SE-0231 — Optional iteration

I referred to orEmpty in the post. I think it is almost, but not quite, as good as the optional chaining solution, and would be my second choice.

It is clearly inferior though:

  • A projection runs the risk of not being optimized away properly. A manual if let wrapping the for loop never runs this risk. I am guessing the actual code generated for the optional chaining solution is more like the latter than the former.
  • It composes poorly with optional chaining: maybeRange?.reversed().orEmpty doesn't compile for reasons that are hard for users to understand.
  • It is inconsistent. Optional chaining of methods is just a flatMap, why not solve that in the library too? We have optional chaining for function/method/subscript invocation, and for assigning through optionals. Optional chaining composes well with while. Optional chaining doing nothing for for is the odd one out here.
  • There is also a mismatch between for x in a! but for x in a.orEmpty. Elsewhere, ! means trap on nil and ? means no-op on nil, and it should here too.

I don't buy that orEmpty is more discoverable. I don't think developers, faced with a compilation error because they are trying to for an optional, are going to look at the methods available on Optional for a solution. They are going to do what they know: unwrap it with an if let, or coalesce it. The way to drive discovery of this feature, either way we solve it, like you say, is with a fixit.

I also don't feel that orEmpty is clearer. I don't think anyone familiar with optional chaining and Swift in general won't guess what for x in d[k]? means when they see it. orEmpty doesn't even say what it does – we don't use the "or" idiom anywhere else in Swift.


@anthonylatsis Are you sure your nil coalescing pattern match is correct? I found several matches for “?? []” in the Swift repo when I was searching my various codebases.

When not mobile I hope to post my results. But I am mildly in favor of “for x in y?”. There needs to be an explicit indicator that the control flow may be skipped.


I've expanded my table with some open source Apple projects.

It's correct, but might not be covering as much cases as yours. Mind sharing the regex and searching tool so I can try it out?

While sorting through matches I realized that I had missed an important fact when I was advocating degenerate optional patterns. I use sequence? to exemplify, but forget that optional expressions come in all sorts, including those with keywords, like try? foo(...) or some as? Another. This really complicates things if we want to avoid parenthesizing, because every type of expression would need some kind of syntax, while the majority already express optionality pretty well on their own. So I guess this turns the scales for me in favor of optional chaining.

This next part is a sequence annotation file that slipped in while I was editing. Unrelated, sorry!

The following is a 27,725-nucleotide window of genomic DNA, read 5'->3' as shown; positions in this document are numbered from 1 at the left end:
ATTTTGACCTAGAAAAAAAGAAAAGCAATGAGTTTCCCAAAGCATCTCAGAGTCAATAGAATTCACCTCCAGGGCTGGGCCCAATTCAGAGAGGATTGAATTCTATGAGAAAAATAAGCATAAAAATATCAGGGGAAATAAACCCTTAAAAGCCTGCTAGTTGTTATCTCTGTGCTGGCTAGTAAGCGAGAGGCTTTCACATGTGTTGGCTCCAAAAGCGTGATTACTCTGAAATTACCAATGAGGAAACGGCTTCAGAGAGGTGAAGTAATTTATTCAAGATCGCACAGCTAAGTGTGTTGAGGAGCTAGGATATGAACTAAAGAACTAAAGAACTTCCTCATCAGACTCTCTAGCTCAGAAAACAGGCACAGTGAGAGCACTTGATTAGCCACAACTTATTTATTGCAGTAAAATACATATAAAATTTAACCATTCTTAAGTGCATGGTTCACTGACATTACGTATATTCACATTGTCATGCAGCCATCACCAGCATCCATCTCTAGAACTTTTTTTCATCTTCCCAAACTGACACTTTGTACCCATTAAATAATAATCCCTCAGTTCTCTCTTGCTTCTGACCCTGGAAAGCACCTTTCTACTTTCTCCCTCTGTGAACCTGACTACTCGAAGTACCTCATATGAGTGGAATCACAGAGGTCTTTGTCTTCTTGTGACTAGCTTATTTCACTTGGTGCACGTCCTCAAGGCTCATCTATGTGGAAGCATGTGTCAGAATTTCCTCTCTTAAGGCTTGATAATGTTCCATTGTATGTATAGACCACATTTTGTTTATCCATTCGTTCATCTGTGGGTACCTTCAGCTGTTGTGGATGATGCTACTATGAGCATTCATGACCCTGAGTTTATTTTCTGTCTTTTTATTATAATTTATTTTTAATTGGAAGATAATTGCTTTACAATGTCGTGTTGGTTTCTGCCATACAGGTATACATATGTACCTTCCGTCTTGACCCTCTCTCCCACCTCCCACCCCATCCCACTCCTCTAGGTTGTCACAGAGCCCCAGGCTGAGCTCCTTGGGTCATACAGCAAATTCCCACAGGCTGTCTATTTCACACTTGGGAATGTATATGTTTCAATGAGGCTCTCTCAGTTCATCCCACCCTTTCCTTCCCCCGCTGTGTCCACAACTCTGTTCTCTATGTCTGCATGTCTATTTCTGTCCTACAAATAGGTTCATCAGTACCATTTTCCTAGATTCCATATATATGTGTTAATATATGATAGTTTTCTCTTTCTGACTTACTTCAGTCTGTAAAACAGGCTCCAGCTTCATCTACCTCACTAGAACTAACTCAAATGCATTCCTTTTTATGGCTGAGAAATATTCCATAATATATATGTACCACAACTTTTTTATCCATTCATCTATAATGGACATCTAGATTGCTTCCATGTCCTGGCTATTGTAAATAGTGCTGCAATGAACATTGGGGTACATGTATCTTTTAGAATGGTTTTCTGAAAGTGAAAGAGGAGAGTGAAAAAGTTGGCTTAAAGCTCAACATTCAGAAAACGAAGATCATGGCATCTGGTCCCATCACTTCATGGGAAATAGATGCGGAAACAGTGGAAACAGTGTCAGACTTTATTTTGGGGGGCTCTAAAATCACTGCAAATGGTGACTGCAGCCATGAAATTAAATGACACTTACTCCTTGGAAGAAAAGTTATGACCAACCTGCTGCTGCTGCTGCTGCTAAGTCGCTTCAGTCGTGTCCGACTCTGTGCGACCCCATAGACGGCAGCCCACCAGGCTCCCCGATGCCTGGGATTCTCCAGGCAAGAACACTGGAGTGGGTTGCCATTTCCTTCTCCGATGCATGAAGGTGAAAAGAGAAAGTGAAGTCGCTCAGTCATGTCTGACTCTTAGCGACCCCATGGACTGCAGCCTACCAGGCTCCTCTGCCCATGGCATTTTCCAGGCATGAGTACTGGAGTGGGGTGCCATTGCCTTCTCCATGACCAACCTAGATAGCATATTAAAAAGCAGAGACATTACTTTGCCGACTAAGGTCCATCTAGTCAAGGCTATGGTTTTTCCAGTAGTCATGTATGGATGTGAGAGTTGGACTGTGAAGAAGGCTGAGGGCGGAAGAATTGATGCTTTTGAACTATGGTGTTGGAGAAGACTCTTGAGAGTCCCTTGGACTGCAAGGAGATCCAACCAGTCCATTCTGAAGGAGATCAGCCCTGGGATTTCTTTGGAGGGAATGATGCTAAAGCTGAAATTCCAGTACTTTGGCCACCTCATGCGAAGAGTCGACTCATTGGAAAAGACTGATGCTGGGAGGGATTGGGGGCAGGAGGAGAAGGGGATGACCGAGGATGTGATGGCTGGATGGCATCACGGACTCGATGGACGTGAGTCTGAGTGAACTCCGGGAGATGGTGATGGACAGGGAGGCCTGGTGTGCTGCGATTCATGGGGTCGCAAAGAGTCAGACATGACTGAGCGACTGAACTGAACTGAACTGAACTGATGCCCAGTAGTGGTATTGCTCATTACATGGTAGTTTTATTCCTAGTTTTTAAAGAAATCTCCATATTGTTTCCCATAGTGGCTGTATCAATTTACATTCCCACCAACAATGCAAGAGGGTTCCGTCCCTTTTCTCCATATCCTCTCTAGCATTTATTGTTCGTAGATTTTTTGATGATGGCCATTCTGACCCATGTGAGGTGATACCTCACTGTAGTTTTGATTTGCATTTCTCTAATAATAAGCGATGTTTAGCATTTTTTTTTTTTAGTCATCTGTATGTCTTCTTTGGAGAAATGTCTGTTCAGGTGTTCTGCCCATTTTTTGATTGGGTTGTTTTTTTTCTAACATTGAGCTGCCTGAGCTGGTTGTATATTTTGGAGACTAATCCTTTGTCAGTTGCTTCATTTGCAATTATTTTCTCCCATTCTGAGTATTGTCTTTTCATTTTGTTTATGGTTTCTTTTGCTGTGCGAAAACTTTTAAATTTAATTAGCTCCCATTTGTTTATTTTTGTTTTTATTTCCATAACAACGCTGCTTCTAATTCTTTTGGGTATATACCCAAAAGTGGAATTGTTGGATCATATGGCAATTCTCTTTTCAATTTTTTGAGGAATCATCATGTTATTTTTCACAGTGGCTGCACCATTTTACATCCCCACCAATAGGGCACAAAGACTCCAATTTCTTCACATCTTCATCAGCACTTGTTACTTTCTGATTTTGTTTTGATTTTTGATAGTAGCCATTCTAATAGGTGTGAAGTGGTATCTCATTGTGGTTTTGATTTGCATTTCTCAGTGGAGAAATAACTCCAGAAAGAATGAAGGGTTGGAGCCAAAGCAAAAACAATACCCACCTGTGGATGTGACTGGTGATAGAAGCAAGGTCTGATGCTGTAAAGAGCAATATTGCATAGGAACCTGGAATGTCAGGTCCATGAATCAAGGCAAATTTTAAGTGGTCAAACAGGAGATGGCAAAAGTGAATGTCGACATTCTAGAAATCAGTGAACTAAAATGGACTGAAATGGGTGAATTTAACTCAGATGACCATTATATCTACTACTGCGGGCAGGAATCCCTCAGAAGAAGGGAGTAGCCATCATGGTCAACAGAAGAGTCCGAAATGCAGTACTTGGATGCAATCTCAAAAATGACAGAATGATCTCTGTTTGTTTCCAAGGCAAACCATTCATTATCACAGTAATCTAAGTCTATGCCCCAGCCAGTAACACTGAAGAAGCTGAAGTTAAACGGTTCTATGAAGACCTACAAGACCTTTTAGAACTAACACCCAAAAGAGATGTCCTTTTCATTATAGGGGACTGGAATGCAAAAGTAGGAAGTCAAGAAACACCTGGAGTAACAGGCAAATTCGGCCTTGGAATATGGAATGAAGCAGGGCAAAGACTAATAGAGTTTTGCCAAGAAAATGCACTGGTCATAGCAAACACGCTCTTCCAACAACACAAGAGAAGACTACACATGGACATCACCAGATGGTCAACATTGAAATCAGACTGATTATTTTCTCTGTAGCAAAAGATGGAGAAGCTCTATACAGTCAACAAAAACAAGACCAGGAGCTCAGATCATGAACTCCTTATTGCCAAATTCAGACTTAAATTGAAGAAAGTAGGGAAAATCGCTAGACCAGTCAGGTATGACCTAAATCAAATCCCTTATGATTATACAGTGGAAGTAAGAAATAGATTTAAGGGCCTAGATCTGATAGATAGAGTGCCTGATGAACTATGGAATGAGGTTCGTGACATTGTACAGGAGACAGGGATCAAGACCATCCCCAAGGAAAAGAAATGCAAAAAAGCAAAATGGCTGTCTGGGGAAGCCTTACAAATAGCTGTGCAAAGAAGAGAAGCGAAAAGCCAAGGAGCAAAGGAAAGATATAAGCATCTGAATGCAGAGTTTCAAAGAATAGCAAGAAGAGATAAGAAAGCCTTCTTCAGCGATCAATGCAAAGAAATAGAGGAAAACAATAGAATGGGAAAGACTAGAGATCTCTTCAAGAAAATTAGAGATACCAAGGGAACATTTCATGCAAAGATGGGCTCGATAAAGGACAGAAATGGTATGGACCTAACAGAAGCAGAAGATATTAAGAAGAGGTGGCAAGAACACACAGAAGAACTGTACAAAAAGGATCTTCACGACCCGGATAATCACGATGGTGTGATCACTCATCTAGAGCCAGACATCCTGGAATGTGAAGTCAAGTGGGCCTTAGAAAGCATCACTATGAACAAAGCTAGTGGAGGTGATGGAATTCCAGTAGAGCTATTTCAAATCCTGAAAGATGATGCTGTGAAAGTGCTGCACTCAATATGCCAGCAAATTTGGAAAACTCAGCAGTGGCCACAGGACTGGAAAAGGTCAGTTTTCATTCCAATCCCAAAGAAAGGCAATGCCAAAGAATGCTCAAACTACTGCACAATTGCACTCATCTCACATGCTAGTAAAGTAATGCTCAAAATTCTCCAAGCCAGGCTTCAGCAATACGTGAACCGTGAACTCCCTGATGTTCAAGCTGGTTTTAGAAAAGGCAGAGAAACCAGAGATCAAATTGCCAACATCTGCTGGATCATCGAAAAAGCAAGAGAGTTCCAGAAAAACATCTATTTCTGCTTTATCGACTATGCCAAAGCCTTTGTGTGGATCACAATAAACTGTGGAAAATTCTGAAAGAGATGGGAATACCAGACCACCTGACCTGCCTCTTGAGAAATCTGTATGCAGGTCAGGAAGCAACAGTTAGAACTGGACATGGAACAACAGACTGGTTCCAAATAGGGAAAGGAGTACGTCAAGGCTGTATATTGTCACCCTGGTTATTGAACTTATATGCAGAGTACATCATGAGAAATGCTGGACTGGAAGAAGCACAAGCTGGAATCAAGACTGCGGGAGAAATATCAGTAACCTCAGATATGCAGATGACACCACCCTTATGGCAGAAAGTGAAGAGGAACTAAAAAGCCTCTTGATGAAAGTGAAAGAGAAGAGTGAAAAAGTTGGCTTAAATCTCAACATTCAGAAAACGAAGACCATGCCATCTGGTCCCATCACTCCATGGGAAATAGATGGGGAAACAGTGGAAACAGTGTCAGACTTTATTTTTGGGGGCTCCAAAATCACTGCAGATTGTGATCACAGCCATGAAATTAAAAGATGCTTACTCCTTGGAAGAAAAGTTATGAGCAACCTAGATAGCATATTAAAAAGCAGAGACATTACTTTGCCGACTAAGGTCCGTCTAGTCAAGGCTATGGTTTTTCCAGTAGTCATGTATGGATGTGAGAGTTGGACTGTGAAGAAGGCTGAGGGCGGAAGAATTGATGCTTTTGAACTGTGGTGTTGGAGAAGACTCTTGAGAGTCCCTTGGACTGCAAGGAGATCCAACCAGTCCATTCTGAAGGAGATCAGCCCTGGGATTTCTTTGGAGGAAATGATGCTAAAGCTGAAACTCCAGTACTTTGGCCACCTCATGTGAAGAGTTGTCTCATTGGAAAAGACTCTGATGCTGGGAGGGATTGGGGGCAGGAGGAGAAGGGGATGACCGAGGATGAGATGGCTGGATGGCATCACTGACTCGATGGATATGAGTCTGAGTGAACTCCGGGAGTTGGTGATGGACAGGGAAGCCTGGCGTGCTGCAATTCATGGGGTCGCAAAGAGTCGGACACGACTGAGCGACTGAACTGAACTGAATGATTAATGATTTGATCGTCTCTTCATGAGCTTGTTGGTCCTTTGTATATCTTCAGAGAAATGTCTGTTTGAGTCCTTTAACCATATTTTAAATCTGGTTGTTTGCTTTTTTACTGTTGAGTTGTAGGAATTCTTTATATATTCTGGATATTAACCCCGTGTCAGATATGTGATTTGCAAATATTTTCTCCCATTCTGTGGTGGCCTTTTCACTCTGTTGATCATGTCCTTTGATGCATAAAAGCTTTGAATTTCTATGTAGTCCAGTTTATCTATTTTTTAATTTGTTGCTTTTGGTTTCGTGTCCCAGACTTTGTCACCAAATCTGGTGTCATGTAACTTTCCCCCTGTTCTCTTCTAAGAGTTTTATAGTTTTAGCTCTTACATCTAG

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MHO on your points:

This argument could be made against any algorithm, I don't consider this to be compelling.

I find this to be a very compelling point, and I didn't think about that. Thanks!

There are lots of reasons, I don't find this argument compelling.

? certainly does not mean "noop on nil", it is a monadic operator that performs an operation when non-nil and wraps the result in an optional, propagating a nil if present.



I think it's problematic to make arguments based on comparison with other features, so just to get a feeling for the numbers, here's how many "repeat {" I found in the compatibility suite:

43 matches
43 matched lines
34 files contained matches
6114 files searched

Whereas optional iteration seems to be quite import when parsing JSON or XML, repeat was repeatedly ;-) used in tests and when dealing with sockets.

All matches
135:    repeat {

64:        repeat { copySelf.insert(token[token.startIndex], at: startIndex) } while copySelf.count < length
91:        repeat { copySelf.insert(token[token.startIndex], at: endIndex) } while copySelf.count < length

593:        repeat {

516:			repeat {

63:		repeat {

57:        repeat {

146:			repeat {
244:			repeat {

1424:		repeat {
1537:		repeat {
2960:				repeat {
3508:		repeat {
3520:				repeat {
3677:		repeat {

87:    repeat {

214:                    repeat {

32:        repeat {

102:        repeat {

24:repeat {

73:        repeat {

139:        repeat {
179:        repeat {

57:    repeat {

222:        repeat {

229:    repeat {

465:            repeat {

125:        repeat {

119:        repeat {

82:        repeat {
144:            repeat {

1155:        repeat {

244:    repeat {

847:        repeat {

323:                repeat {

113:    repeat {

21:    repeat {

237:        repeat {

191:        repeat {

135:            repeat {

90:        repeat {

12:            repeat {

96:		repeat { do {

Thanks to everyone who participated in the review discussion. The formal review period ended yesterday. However, if you have any additional review feedback to give, or want to continue the ongoing side discussions in this thread, you are welcome to do so, until the core team makes its final decision regarding this proposal.

Will the (degenerate) optional chain solution make each of these work?

  1. for e in try? s?.throwingAndReturningOptSeq()? { … }
  2. for e in try? s?.throwingAndReturningOptAny()? as? [Int] { … }
  3. for e in try? s?.throwingAndReturningOptAny() as? [Int] { … }
Since each !-counterpart works today (click for demo).
struct S {
    func throwingAndReturningOptSeq() throws -> [Int]? { return [1, 2, 3] }
    func throwingAndReturningOptAny() throws -> Any? { return [1, 2, 3] }

let s: S? = S()

// All these work:
for e in try! s!.throwingAndReturningOptSeq()! { print(e) }
for e in try! s!.throwingAndReturningOptAny()! as! [Int] { print(e) }
for e in try! s!.throwingAndReturningOptAny() as! [Int] { print(e) }

I would expect to have to use parentheses:

for e in (try? s?.throwingAndReturningOptSeq())? { }
for e in (try? s?.throwingAndReturningOptSeq() as? [Int])? { }

#2 and #3 are equivalent, since I'm pretty sure no one has suggested the syntax shown in #2.

I agree that this is a problem for the .orEmpty() solution, but more importantly this also highlights a general "problem" of optional chaining; the flip side of its convenience: